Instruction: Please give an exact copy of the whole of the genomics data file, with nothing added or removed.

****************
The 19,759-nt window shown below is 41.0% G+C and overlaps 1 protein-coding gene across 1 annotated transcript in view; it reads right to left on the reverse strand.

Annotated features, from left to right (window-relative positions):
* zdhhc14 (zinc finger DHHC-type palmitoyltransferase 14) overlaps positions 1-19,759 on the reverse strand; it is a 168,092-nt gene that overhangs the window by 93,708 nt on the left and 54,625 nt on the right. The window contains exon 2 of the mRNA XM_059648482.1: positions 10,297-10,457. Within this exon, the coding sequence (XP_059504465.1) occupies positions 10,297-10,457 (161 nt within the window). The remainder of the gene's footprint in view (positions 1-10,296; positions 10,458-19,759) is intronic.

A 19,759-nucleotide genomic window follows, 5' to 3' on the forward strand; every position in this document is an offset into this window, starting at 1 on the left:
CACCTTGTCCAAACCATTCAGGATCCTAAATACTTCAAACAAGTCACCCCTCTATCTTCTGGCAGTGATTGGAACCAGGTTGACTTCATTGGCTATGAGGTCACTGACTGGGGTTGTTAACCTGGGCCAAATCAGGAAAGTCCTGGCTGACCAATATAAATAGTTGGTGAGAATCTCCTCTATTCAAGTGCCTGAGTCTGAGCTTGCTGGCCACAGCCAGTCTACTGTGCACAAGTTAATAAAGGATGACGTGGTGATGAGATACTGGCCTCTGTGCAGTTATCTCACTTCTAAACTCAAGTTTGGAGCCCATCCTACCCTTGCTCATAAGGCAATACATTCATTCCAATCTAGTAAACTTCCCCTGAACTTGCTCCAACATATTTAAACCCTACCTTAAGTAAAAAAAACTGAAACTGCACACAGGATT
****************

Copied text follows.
The 19,759-nt window shown below is 41.0% G+C and overlaps 1 protein-coding gene across 1 annotated transcript in view; it reads right to left on the reverse strand.

Annotated features, from left to right (window-relative positions):
* zdhhc14 (zinc finger DHHC-type palmitoyltransferase 14) overlaps positions 1-19,759 on the reverse strand; it is a 168,092-nt gene that overhangs the window by 93,708 nt on the left and 54,625 nt on the right. The window contains exon 2 of the mRNA XM_059648482.1: positions 10,297-10,457. Within this exon, the coding sequence (XP_059504465.1) occupies positions 10,297-10,457 (161 nt within the window). The remainder of the gene's footprint in view (positions 1-10,296; positions 10,458-19,759) is intronic.

A 19,759-nucleotide genomic window follows, 5' to 3' on the forward strand; every position in this document is an offset into this window, starting at 1 on the left:
CACCTTGTCCAAACCATTCAGGATCCTAAATACTTCAAACAAGTCACCCCTCTATCTTCTGGCAGTGATTGGAACCAGGTTGACTTCATTGGCTATGAGGTCACTGACTGGGGTTGTTAACCTGGGCCAAATCAGGAAAGTCCTGGCTGACCAATATAAATAGTTGGTGAGAATCTCCTCTATTCAAGTGCCTGAGTCTGAGCTTGCTGGCCACAGCCAGTCTACTGTGCACAAGTTAATAAAGGATGACGTGGTGATGAGATACTGGCCTCTGTGCAGTTATCTCACTTCTAAACTCAAGTTTGGAGCCCATCCTACCCTTGCTCATAAGGCAATACATTCATTCCAATCTAGTAAACTTCCCCTGAACTTGCTCCAACATATTTAAACCCTACCTTAAGTAAAAAAAACTGAAACTGCACACAGGATT